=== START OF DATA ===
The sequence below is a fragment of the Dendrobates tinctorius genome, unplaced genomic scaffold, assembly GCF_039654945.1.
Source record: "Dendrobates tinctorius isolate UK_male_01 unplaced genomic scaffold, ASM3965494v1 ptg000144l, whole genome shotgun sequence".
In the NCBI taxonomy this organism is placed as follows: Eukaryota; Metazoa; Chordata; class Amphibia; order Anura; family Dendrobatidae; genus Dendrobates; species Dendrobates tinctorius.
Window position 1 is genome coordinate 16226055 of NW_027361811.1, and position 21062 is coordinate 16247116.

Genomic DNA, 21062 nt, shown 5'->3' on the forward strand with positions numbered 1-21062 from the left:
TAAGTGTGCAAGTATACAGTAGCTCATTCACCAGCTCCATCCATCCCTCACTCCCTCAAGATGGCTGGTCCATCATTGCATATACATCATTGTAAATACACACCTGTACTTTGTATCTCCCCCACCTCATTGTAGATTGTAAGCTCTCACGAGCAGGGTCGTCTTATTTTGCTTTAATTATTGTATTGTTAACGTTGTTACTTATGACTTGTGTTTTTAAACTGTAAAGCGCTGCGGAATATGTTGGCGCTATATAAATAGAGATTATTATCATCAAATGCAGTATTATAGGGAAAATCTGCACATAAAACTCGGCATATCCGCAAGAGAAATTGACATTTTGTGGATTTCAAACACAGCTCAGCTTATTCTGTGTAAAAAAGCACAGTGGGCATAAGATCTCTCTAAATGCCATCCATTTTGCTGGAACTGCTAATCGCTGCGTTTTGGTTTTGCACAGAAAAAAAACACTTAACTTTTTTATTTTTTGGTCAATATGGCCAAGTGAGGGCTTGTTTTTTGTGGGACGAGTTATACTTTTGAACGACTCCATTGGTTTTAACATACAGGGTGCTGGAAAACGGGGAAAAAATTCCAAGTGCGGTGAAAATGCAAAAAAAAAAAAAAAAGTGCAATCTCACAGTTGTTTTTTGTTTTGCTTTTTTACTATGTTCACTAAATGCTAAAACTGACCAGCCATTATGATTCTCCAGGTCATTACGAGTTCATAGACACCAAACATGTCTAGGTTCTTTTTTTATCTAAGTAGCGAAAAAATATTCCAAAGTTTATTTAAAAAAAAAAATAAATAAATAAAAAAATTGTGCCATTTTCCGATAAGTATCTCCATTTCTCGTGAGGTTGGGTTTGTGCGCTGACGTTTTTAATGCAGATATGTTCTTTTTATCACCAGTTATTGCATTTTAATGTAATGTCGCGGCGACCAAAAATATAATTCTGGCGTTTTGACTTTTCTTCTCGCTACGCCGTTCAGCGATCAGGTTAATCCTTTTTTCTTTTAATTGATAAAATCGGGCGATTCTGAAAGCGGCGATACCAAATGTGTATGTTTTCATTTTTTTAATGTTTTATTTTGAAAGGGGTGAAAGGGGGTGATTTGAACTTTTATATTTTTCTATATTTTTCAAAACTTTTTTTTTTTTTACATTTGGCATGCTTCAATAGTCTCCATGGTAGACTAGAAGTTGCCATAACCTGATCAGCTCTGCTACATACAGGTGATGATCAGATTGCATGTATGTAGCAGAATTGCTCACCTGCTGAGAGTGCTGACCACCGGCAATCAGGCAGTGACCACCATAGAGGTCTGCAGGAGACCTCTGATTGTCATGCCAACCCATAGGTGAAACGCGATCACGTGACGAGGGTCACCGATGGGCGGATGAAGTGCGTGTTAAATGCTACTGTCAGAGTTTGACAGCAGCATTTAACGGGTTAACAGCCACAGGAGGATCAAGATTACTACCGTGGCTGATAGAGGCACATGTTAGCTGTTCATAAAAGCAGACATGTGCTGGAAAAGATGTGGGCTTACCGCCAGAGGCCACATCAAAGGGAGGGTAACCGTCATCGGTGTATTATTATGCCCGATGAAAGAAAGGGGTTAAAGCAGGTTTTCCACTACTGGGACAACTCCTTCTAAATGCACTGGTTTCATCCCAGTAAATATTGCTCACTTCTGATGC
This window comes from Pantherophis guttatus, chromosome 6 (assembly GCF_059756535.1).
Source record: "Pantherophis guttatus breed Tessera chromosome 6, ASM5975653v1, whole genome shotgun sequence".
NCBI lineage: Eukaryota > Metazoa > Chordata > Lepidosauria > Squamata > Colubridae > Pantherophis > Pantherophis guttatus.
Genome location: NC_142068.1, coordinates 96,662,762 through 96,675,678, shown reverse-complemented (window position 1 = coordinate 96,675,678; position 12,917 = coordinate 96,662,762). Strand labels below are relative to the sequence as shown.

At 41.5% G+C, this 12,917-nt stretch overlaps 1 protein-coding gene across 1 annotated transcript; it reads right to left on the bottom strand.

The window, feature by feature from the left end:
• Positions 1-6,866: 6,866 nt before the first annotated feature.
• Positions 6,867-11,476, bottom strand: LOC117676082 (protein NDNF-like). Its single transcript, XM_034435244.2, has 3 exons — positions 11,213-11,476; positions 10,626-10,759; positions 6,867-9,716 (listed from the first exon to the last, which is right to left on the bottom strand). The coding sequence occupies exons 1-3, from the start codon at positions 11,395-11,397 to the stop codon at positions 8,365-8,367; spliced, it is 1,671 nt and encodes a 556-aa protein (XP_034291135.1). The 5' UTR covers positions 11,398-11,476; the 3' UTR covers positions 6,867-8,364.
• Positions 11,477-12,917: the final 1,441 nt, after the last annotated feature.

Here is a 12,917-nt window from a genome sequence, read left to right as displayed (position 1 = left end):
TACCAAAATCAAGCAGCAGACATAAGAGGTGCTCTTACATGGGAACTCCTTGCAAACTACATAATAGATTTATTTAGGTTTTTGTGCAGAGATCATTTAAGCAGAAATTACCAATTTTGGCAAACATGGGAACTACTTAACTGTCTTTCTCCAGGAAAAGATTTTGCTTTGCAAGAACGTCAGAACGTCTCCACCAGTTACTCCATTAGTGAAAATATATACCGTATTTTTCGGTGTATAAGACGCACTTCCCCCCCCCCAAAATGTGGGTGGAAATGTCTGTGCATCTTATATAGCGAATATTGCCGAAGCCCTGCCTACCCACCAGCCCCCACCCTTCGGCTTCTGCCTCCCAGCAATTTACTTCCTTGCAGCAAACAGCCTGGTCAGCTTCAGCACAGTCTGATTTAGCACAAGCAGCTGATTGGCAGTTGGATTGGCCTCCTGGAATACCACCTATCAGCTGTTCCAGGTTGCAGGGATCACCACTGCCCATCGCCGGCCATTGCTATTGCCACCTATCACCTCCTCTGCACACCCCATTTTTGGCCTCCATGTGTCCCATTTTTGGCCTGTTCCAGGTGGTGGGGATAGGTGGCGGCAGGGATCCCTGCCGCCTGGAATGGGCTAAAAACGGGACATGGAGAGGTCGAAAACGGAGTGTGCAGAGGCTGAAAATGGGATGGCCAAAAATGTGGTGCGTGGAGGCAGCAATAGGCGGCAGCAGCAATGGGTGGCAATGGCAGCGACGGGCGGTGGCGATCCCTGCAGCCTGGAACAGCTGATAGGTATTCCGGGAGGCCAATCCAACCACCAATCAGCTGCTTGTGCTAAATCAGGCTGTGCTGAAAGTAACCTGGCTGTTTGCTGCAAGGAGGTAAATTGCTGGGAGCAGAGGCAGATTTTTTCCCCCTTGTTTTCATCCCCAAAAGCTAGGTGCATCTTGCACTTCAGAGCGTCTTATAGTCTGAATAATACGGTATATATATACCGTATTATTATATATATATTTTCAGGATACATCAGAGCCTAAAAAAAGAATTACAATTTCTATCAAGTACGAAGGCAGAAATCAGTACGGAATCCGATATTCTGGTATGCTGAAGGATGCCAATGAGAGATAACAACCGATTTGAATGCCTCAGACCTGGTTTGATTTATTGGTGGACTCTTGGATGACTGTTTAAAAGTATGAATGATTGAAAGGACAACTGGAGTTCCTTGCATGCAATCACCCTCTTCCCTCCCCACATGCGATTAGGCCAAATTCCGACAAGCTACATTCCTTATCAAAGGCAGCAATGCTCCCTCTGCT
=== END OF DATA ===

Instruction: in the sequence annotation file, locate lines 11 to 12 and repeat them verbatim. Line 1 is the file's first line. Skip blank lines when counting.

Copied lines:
At 41.5% G+C, this 12,917-nt stretch overlaps 1 protein-coding gene across 1 annotated transcript; it reads right to left on the bottom strand.

The window, feature by feature from the left end: